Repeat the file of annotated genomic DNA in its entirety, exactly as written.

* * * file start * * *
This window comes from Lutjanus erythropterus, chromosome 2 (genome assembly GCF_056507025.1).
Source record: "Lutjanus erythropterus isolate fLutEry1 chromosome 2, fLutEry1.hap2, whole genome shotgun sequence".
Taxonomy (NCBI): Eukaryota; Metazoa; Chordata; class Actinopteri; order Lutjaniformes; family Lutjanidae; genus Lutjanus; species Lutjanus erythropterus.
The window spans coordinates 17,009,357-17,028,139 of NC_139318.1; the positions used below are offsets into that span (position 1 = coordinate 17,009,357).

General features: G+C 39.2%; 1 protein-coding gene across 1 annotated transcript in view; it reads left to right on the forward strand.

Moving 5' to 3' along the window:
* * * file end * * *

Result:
This window comes from Lutjanus erythropterus, chromosome 2 (genome assembly GCF_056507025.1).
Source record: "Lutjanus erythropterus isolate fLutEry1 chromosome 2, fLutEry1.hap2, whole genome shotgun sequence".
Taxonomy (NCBI): Eukaryota; Metazoa; Chordata; class Actinopteri; order Lutjaniformes; family Lutjanidae; genus Lutjanus; species Lutjanus erythropterus.
The window spans coordinates 17,009,357-17,028,139 of NC_139318.1; the positions used below are offsets into that span (position 1 = coordinate 17,009,357).

General features: G+C 39.2%; 1 protein-coding gene across 1 annotated transcript in view; it reads left to right on the forward strand.

Moving 5' to 3' along the window: